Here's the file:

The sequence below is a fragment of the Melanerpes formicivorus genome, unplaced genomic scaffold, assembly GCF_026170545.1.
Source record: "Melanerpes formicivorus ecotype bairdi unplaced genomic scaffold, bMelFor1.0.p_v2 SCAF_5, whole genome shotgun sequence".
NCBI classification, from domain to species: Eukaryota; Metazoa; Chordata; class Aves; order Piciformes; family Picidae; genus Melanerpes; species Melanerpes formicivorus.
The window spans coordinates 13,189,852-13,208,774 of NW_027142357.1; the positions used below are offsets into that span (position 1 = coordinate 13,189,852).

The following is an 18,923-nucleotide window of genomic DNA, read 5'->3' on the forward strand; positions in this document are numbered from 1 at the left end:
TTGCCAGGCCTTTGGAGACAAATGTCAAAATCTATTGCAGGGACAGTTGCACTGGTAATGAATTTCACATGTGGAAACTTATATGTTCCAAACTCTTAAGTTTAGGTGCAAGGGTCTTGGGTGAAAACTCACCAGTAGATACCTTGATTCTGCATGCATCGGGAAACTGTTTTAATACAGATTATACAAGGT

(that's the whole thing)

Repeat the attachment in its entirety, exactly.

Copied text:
The sequence below is a fragment of the Melanerpes formicivorus genome, unplaced genomic scaffold, assembly GCF_026170545.1.
Source record: "Melanerpes formicivorus ecotype bairdi unplaced genomic scaffold, bMelFor1.0.p_v2 SCAF_5, whole genome shotgun sequence".
NCBI classification, from domain to species: Eukaryota; Metazoa; Chordata; class Aves; order Piciformes; family Picidae; genus Melanerpes; species Melanerpes formicivorus.
The window spans coordinates 13,189,852-13,208,774 of NW_027142357.1; the positions used below are offsets into that span (position 1 = coordinate 13,189,852).

The following is an 18,923-nucleotide window of genomic DNA, read 5'->3' on the forward strand; positions in this document are numbered from 1 at the left end:
TTGCCAGGCCTTTGGAGACAAATGTCAAAATCTATTGCAGGGACAGTTGCACTGGTAATGAATTTCACATGTGGAAACTTATATGTTCCAAACTCTTAAGTTTAGGTGCAAGGGTCTTGGGTGAAAACTCACCAGTAGATACCTTGATTCTGCATGCATCGGGAAACTGTTTTAATACAGATTATACAAGGT